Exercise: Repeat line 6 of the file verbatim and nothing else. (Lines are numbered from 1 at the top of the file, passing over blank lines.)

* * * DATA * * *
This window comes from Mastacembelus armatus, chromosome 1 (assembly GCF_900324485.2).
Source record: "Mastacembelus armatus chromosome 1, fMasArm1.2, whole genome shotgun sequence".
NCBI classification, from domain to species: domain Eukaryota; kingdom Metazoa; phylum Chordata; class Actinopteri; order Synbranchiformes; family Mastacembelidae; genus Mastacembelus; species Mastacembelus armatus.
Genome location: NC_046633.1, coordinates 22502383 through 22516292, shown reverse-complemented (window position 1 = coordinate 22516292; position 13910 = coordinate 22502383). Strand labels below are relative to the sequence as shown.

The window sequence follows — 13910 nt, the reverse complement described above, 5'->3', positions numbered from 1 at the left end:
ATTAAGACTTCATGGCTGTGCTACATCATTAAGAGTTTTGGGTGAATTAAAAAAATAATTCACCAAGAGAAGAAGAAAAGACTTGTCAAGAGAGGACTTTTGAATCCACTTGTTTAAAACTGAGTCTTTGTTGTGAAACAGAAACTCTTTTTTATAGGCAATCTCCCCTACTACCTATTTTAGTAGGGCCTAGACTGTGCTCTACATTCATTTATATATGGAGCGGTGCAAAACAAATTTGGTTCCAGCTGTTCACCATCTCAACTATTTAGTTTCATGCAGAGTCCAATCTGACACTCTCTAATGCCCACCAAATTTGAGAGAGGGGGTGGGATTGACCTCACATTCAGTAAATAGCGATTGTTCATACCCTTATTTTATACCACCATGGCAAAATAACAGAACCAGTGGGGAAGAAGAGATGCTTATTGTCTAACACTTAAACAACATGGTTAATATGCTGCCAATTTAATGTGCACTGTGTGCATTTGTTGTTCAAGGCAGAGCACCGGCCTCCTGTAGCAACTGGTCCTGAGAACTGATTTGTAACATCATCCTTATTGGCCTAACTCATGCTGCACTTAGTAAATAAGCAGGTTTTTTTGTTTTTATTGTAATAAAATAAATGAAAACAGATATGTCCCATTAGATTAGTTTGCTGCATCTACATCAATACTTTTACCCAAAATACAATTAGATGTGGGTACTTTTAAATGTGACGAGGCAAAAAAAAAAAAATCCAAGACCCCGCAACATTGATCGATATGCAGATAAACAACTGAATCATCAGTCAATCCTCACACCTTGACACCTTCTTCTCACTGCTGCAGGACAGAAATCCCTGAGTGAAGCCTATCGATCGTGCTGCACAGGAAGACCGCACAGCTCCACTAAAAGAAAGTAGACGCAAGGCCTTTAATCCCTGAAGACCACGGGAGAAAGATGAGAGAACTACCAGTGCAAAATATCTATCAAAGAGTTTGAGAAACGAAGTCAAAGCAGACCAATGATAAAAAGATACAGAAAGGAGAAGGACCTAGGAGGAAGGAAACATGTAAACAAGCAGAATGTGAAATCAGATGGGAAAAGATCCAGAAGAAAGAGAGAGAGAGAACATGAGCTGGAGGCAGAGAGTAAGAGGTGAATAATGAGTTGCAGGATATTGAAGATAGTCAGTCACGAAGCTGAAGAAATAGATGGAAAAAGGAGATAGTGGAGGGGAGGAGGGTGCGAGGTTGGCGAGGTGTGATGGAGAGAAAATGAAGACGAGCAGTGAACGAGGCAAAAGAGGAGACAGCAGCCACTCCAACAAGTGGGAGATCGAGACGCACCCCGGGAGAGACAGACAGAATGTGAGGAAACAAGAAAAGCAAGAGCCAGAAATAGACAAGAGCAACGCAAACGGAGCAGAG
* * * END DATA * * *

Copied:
ATTAAGACTTCATGGCTGTGCTACATCATTAAGAGTTTTGGGTGAATTAAAAAAATAATTCACCAAGAGAAGAAGAAAAGACTTGTCAAGAGAGGACTTTTGAATCCACTTGTTTAAAACTGAGTCTTTGTTGTGAAACAGAAACTCTTTTTTATAGGCAATCTCCCCTACTACCTATTTTAGTAGGGCCTAGACTGTGCTCTACATTCATTTATATATGGAGCGGTGCAAAACAAATTTGGTTCCAGCTGTTCACCATCTCAACTATTTAGTTTCATGCAGAGTCCAATCTGACACTCTCTAATGCCCACCAAATTTGAGAGAGGGGGTGGGATTGACCTCACATTCAGTAAATAGCGATTGTTCATACCCTTATTTTATACCACCATGGCAAAATAACAGAACCAGTGGGGAAGAAGAGATGCTTATTGTCTAACACTTAAACAACATGGTTAATATGCTGCCAATTTAATGTGCACTGTGTGCATTTGTTGTTCAAGGCAGAGCACCGGCCTCCTGTAGCAACTGGTCCTGAGAACTGATTTGTAACATCATCCTTATTGGCCTAACTCATGCTGCACTTAGTAAATAAGCAGGTTTTTTTGTTTTTATTGTAATAAAATAAATGAAAACAGATATGTCCCATTAGATTAGTTTGCTGCATCTACATCAATACTTTTACCCAAAATACAATTAGATGTGGGTACTTTTAAATGTGACGAGGCAAAAAAAAAAAAATCCAAGACCCCGCAACATTGATCGATATGCAGATAAACAACTGAATCATCAGTCAATCCTCACACCTTGACACCTTCTTCTCACTGCTGCAGGACAGAAATCCCTGAGTGAAGCCTATCGATCGTGCTGCACAGGAAGACCGCACAGCTCCACTAAAAGAAAGTAGACGCAAGGCCTTTAATCCCTGAAGACCACGGGAGAAAGATGAGAGAACTACCAGTGCAAAATATCTATCAAAGAGTTTGAGAAACGAAGTCAAAGCAGACCAATGATAAAAAGATACAGAAAGGAGAAGGACCTAGGAGGAAGGAAACATGTAAACAAGCAGAATGTGAAATCAGATGGGAAAAGATCCAGAAGAAAGAGAGAGAGAGAACATGAGCTGGAGGCAGAGAGTAAGAGGTGAATAATGAGTTGCAGGATATTGAAGATAGTCAGTCACGAAGCTGAAGAAATAGATGGAAAAAGGAGATAGTGGAGGGGAGGAGGGTGCGAGGTTGGCGAGGTGTGATGGAGAGAAAATGAAGACGAGCAGTGAACGAGGCAAAAGAGGAGACAGCAGCCACTCCAACAAGTGGGAGATCGAGACGCACCCCGGGAGAGACAGACAGAATGTGAGGAAACAAGAAAAGCAAGAGCCAGAAATAGACAAGAGCAACGCAAACGGAGCAGAG